John Mayall brings cool blues to The Rose
(Pasadena) Going to a John Mayall concert is like going to church – not to a religious ceremony, unless blues is your religion, but being inside a cathedral experiencing something divine. With 61 albums and over a half century of music behind him, British bluesman John Mayall’s current USA tour is cool, reflective, gentle on the mind and the ears and absolutely divine. At 83, it is no surprise that Mayall’s energy level is far more relaxed that it was in the days when Eric Clapton and John McVie blasted out hot blues on English stages with him. But, as anyone who has followed Mayall for the past half century knows, hot or cool, he loves the blues and that love was on full display Friday night at Pasadena’s The Rose music venue.
Standing in the spotlight on the stage, Mayall and drummer Jay Davenport and bassist Greg Rzab pulled the audience in close with a warm smile and old familiars. Mayall started the concert easy, conserving his energy for the 12-song set. Playing on his revered Hammond, Mayall opened with his 1993 release “I’m A Sucker for Love,” introduced by Rzab and Davenport with a relaxed percussion riff that set the contented tempo. Mayall’s voice, still strong but flattened with years, moved us along to the breakdown and a hot drum solo. We knew we were in for a night of classic blues by one of the best.
Always a natural with audiences, he introduced “The Bear” from the 1968 album Blues from Laurel Canyon with the story of his stay at the home of the band Canned Heat in Laurel Canyon and the band’s lead singer Bob “the Bear” Hite. He rolled the song out on the Roland with a toe-tapping tempo and his flat voice, edged with a smile. He stayed with the Roland for Sonny Landreth’s song about Louis Armstrong park, “Congo Square,” delivering the lyrics in a muted monotone but them picking up the pace and adding heat with harmonica. A drum solo further upped the energy and the band finished the song with a flourish.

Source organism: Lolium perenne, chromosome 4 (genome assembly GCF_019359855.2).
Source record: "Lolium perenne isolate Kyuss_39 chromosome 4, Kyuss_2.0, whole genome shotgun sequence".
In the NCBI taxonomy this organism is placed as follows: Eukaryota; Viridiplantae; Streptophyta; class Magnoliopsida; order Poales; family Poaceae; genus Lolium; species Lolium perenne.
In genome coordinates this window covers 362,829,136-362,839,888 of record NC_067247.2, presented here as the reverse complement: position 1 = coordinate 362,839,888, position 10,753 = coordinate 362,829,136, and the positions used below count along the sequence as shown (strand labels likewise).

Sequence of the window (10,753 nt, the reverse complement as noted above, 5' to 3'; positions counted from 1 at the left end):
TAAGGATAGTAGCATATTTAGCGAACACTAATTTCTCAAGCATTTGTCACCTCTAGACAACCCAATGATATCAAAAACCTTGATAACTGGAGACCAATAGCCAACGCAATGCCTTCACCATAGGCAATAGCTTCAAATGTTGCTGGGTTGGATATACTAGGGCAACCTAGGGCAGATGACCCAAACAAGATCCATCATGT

Davenport and Rzab introduced “Moving Out and Moving On” with a strong percussion lead into Mayall’s guitar, which rode nicely on the kick drum beat. The lyrics were muted, almost flat, but the music moved right along. The feeling shifted to jazz with the “Sum of Something,” originally recorded as electric blues on Mayall’s 2009 Tough. Mayall kept things cool until the breakdown and a hot piano and drum solo that got the audience up and clapping.
Both Mayall and the room were fully warmed up as the band came down the stretch. Even the slow blues number, “Blues for the Lost Days” had a thrum of electricity through it that got ramped up in “Moma Talk to Your Daughter” and broke out in a high energy “Chicago Line” with Mayall belting the lyrics and blowing the harmonica for all it was worth.